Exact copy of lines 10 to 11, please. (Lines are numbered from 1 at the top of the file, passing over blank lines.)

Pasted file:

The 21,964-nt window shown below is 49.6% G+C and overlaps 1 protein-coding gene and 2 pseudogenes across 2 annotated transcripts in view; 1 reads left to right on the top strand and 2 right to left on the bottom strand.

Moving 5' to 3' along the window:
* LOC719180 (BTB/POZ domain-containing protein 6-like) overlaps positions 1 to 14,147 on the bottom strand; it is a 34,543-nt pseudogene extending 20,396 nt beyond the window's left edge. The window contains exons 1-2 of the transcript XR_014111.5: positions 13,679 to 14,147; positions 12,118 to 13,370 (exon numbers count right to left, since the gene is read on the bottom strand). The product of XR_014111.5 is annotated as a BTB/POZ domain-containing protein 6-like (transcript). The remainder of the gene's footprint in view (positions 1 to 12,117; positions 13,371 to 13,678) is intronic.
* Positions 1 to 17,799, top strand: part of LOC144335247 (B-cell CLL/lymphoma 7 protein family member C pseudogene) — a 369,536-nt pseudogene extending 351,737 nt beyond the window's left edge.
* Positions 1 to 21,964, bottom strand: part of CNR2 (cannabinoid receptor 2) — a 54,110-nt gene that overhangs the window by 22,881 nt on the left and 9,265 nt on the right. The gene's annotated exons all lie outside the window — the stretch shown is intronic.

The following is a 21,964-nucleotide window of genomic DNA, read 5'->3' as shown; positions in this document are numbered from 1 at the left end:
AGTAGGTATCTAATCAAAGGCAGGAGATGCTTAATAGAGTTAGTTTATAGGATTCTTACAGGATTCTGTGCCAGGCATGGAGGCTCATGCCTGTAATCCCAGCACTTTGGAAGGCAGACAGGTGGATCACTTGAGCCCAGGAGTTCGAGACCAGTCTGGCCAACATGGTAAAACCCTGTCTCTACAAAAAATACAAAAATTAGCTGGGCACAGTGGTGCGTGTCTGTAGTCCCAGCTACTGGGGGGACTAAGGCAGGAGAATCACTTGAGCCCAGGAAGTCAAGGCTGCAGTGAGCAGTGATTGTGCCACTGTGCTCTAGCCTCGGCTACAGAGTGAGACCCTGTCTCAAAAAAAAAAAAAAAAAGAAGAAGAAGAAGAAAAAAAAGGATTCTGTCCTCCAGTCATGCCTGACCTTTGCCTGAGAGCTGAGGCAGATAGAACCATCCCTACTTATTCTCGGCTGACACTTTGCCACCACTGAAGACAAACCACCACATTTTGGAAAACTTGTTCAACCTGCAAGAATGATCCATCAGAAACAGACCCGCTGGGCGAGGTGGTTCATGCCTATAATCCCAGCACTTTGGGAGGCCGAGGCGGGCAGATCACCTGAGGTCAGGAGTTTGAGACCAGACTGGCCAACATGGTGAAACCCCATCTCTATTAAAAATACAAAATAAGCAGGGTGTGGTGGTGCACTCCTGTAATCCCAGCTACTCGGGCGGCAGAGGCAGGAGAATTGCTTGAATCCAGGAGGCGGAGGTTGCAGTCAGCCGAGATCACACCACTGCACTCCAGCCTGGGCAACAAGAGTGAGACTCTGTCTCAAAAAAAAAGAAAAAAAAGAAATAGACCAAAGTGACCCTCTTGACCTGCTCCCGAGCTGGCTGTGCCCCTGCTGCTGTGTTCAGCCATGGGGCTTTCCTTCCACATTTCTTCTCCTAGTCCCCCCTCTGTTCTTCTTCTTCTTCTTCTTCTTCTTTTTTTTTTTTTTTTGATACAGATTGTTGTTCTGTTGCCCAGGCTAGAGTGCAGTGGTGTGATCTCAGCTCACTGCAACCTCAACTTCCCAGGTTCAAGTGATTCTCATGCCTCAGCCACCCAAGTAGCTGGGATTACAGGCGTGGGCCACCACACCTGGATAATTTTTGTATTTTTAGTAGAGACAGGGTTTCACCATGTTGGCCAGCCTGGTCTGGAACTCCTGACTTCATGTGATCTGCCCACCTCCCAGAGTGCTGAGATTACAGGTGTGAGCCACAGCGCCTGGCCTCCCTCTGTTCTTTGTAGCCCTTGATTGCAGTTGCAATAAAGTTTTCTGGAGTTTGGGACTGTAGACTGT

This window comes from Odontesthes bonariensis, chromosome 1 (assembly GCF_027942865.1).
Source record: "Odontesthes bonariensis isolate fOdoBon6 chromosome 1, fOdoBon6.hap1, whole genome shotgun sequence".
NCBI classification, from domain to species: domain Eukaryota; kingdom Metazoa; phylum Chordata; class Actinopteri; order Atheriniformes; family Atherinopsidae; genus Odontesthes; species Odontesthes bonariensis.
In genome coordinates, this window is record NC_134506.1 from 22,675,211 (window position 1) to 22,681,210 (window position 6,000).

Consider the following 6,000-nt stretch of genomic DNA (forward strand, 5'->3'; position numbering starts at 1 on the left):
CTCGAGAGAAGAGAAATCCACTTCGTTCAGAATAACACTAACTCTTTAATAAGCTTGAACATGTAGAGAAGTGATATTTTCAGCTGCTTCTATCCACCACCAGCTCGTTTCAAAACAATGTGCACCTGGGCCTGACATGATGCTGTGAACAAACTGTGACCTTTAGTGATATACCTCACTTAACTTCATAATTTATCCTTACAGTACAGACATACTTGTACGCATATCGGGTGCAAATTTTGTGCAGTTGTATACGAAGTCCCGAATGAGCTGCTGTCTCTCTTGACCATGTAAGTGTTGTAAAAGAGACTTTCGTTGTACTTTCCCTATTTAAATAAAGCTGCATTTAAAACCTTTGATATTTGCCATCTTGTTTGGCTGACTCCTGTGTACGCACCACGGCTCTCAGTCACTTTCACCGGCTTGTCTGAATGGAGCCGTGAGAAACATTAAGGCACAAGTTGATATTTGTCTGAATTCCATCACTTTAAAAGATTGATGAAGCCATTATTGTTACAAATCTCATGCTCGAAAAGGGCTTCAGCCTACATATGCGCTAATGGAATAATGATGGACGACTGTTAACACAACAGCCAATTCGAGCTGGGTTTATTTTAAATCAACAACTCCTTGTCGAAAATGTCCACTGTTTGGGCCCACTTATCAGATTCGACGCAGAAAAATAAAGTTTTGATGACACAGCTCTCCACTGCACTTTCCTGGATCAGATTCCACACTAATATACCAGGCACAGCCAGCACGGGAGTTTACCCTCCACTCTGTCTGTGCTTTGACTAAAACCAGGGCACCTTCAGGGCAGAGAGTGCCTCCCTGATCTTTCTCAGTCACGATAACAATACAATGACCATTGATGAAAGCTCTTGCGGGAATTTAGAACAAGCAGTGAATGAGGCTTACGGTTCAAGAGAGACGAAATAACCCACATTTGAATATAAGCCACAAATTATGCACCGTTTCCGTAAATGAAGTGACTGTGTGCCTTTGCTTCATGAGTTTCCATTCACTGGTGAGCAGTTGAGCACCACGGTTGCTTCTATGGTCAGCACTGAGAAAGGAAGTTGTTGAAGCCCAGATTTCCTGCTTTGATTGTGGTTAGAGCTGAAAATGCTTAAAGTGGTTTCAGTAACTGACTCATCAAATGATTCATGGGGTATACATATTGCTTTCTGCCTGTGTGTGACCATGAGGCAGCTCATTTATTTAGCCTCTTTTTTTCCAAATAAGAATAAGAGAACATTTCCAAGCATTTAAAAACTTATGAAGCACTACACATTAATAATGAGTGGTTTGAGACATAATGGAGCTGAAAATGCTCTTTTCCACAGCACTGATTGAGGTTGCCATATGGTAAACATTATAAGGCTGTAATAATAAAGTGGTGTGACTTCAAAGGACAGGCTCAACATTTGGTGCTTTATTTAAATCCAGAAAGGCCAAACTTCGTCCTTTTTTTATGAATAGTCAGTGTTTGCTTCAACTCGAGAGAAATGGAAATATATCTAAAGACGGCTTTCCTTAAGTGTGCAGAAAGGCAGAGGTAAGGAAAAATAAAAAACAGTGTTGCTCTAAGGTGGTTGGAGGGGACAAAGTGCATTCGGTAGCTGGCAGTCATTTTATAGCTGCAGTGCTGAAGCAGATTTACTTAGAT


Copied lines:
NCBI classification, from domain to species: domain Eukaryota; kingdom Metazoa; phylum Chordata; class Actinopteri; order Atheriniformes; family Atherinopsidae; genus Odontesthes; species Odontesthes bonariensis.
In genome coordinates, this window is record NC_134506.1 from 22,675,211 (window position 1) to 22,681,210 (window position 6,000).